A reflection on Ephesians 1:3-14 for Sunday, January 3, 2021
Blessed be the God and Father of our Lord Jesus Christ, who has blessed us in Christ with every spiritual blessing in the heavenly places, just as he chose us in Christ before the foundation of the world to be holy and blameless before him in love. He destined us for adoption as his children through Jesus Christ, according to the good pleasure of his will, to the praise of his glorious grace that he freely bestowed on us in the Beloved. In him we have redemption through his blood, the forgiveness of our trespasses, according to the riches of his grace that he lavished on us. With all wisdom and insight he has made known to us the mystery of his will, according to his good pleasure that he set forth in Christ, as a plan for the fullness of time, to gather up all things in him, things in heaven and things on earth. In Christ we have also obtained an inheritance, having been destined according to the purpose of him who accomplishes all things according to his counsel and will, so that we, who were the first to set our hope on Christ, might live for the praise of his glory. In him you also, when you had heard the word of truth, the gospel of your salvation, and had believed in him, were marked with the seal of the promised Holy Spirit; this is the pledge of our inheritance towards redemption as God’s own people, to the praise of his glory.
Ephesians 1:3-14 (NRSVA)
The Apostle Paul holds quite a vision of the world around him – and he is very excited about it!
The translation above breaks the final two paragraphs of the above passage into ten long, multi-barrelled, sentences. The version of the Greek in front of me breaks it into six even longer sentences. Paul, it would seem, is trying to get a lot out. Paul often dictated his letters and seems here to be speaking at a great pace – stumbling from one cosmic thought to another.
I pity the scribe!
Make no mistake, Paul was a great thinker – one of the finest of his time. As he writes his head seems to be full of all the implications of the Trinity’s action for this community who live ‘in Christ’.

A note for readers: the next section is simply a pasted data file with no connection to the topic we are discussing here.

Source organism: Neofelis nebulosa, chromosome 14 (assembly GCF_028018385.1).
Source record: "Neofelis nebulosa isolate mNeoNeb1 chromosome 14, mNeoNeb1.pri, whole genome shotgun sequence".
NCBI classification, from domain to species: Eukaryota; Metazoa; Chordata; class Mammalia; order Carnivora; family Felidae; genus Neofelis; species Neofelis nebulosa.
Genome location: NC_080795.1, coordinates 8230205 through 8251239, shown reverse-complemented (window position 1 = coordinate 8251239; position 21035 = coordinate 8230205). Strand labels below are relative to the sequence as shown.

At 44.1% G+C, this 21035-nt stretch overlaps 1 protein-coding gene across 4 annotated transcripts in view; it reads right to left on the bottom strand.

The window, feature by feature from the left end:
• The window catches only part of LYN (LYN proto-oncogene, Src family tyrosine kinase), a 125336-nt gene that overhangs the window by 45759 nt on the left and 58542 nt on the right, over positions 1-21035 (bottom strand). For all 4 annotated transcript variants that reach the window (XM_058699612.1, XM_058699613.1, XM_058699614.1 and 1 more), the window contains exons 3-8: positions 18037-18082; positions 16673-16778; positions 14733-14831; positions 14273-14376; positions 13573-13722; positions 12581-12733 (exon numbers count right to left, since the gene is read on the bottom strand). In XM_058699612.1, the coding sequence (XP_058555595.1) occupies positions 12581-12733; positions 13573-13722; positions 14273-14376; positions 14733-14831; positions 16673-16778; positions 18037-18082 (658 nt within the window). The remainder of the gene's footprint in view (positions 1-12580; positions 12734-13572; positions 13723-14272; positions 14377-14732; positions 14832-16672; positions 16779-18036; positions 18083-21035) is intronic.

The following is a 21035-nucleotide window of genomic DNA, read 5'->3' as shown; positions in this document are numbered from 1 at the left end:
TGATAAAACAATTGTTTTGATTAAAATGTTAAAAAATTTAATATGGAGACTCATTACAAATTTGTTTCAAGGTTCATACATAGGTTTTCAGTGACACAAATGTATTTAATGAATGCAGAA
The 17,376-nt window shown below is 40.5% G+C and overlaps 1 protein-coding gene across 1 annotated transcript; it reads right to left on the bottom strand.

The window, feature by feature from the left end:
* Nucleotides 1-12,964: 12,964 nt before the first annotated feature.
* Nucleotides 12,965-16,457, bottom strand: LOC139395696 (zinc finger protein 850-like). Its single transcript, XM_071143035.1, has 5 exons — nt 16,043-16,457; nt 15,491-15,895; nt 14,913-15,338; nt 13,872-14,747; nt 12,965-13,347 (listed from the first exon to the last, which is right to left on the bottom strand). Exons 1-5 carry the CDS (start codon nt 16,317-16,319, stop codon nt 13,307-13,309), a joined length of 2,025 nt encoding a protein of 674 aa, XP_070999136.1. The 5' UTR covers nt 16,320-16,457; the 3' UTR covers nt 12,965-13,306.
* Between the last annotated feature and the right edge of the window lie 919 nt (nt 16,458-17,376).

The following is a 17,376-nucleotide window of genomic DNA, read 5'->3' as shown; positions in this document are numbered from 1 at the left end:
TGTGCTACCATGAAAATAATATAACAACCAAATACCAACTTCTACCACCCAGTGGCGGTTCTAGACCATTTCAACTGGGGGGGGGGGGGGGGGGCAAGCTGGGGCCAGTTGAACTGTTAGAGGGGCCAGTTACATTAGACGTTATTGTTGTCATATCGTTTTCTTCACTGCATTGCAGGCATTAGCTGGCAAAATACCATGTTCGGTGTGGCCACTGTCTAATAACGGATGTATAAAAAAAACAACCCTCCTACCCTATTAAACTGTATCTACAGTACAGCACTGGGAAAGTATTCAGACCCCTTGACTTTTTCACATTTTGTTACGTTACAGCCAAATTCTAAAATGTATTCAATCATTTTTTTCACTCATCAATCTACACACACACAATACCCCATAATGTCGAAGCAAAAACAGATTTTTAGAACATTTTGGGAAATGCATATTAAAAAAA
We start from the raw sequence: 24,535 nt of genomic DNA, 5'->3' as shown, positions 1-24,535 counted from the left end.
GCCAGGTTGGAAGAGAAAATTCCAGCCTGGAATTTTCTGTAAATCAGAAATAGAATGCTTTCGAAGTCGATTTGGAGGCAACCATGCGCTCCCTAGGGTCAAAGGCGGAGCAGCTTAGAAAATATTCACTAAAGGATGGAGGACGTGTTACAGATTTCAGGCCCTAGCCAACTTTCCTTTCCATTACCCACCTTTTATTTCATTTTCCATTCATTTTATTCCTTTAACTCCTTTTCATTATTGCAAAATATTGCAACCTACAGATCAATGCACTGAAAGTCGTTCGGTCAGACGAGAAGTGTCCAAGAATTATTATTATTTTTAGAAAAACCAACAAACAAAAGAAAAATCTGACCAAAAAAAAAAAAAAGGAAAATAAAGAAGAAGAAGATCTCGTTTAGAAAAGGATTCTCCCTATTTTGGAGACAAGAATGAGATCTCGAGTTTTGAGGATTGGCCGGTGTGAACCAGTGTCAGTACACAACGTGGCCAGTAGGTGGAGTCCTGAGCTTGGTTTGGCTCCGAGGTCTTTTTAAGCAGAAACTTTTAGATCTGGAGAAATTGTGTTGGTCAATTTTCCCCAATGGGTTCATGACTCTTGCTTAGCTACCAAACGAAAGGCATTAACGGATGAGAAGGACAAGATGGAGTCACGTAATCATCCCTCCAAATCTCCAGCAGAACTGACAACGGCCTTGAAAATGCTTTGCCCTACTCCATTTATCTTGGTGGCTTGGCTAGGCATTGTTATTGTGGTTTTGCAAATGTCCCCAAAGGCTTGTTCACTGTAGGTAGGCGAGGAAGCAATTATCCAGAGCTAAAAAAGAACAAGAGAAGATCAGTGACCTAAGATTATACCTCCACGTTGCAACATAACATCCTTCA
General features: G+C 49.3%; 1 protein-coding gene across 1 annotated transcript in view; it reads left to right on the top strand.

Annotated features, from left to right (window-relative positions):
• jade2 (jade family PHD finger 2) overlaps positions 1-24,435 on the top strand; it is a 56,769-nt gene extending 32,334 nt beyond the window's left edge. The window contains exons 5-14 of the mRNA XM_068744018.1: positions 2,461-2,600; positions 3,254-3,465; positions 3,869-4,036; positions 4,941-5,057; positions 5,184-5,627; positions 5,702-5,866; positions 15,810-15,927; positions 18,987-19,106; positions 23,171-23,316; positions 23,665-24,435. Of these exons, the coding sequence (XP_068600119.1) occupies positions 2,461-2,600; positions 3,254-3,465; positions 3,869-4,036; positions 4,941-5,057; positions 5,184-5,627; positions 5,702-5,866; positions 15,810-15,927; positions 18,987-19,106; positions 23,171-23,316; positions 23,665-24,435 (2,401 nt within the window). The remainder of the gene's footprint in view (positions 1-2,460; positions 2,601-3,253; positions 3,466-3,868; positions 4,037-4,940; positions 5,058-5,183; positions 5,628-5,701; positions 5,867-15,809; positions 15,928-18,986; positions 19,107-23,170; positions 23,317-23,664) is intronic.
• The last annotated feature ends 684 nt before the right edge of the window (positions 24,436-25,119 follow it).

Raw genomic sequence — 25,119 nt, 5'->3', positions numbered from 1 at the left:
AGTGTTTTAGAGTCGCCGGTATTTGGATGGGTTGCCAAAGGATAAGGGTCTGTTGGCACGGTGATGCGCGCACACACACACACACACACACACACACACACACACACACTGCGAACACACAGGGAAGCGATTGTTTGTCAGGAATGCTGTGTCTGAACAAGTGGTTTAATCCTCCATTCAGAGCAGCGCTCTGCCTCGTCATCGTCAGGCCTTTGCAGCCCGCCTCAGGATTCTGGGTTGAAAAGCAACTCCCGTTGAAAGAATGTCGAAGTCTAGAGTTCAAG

Paul begins in what might be considered a tame and measured tone: ‘Grace to you and peace from our God our Father and the Lord Jesus Christ.’ (1:2). Don’t be fooled, however. The world-shattering consequences of this God initiated ‘Grace and peace’ consume him for the rest of this chapter – and for the remainder of this little letter.
Paul opens with an extravagant blessing over the ones who so generously blessed us – God and Jesus Christ. His claim is outrageous – ‘every spiritual blessing’ is ours. The church is a community chosen and set apart from the creation of the world, holy and destined for welcome – and adoption – into God’s family. A forgiven and redeemed people.
A community invited into the mystery of the plan and will of God.
And this is no ordinary plan. It is a plan to gather ‘…all things in him (Christ), things in heaven and things on earth.’ (1:10). We, the church, are inheritors – the ‘…first to set our hope on Christ…’ and ‘…live for the praise of his glory.’ (1:11-12). The very Spirit of God completes the presence of the Trinity in our lives as the ‘seal of the promise’ and the ‘pledge of our inheritance…’ (1:13-14).
Is it any wonder that punctuated throughout this passage is a spontaneous celebration of the God’s stance of grace toward us? We read that all this generosity is ‘…to the praise of his glorious grace…’ (1:6) and, ‘…according to the riches of his grace that he lavished on us…’ (1:7-8).
Big language – for a big vision – from a big God!
Have you ever caught a glimpse of the breathtaking vision of God for this world? If so, what was this like?
Do you sympathise with Paul’s struggle to describe the love, plan, and mystery of God? To what extent do you share his excitement?